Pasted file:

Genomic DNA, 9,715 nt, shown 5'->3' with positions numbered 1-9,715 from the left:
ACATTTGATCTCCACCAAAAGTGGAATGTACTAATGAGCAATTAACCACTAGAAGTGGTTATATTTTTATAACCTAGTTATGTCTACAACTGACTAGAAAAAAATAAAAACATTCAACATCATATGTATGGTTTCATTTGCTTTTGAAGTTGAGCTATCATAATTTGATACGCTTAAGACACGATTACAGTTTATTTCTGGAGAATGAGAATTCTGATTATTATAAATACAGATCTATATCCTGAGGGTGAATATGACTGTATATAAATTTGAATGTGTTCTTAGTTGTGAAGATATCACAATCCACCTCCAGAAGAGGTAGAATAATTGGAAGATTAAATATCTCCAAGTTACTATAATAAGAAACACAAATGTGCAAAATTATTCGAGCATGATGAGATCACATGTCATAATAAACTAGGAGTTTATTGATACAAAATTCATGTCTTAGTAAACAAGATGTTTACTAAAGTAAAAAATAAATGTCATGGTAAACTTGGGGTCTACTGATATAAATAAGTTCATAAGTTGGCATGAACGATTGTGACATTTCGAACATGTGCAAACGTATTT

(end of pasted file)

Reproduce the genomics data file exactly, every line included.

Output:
Genomic DNA, 9,715 nt, shown 5'->3' with positions numbered 1-9,715 from the left:
ACATTTGATCTCCACCAAAAGTGGAATGTACTAATGAGCAATTAACCACTAGAAGTGGTTATATTTTTATAACCTAGTTATGTCTACAACTGACTAGAAAAAAATAAAAACATTCAACATCATATGTATGGTTTCATTTGCTTTTGAAGTTGAGCTATCATAATTTGATACGCTTAAGACACGATTACAGTTTATTTCTGGAGAATGAGAATTCTGATTATTATAAATACAGATCTATATCCTGAGGGTGAATATGACTGTATATAAATTTGAATGTGTTCTTAGTTGTGAAGATATCACAATCCACCTCCAGAAGAGGTAGAATAATTGGAAGATTAAATATCTCCAAGTTACTATAATAAGAAACACAAATGTGCAAAATTATTCGAGCATGATGAGATCACATGTCATAATAAACTAGGAGTTTATTGATACAAAATTCATGTCTTAGTAAACAAGATGTTTACTAAAGTAAAAAATAAATGTCATGGTAAACTTGGGGTCTACTGATATAAATAAGTTCATAAGTTGGCATGAACGATTGTGACATTTCGAACATGTGCAAACGTATTT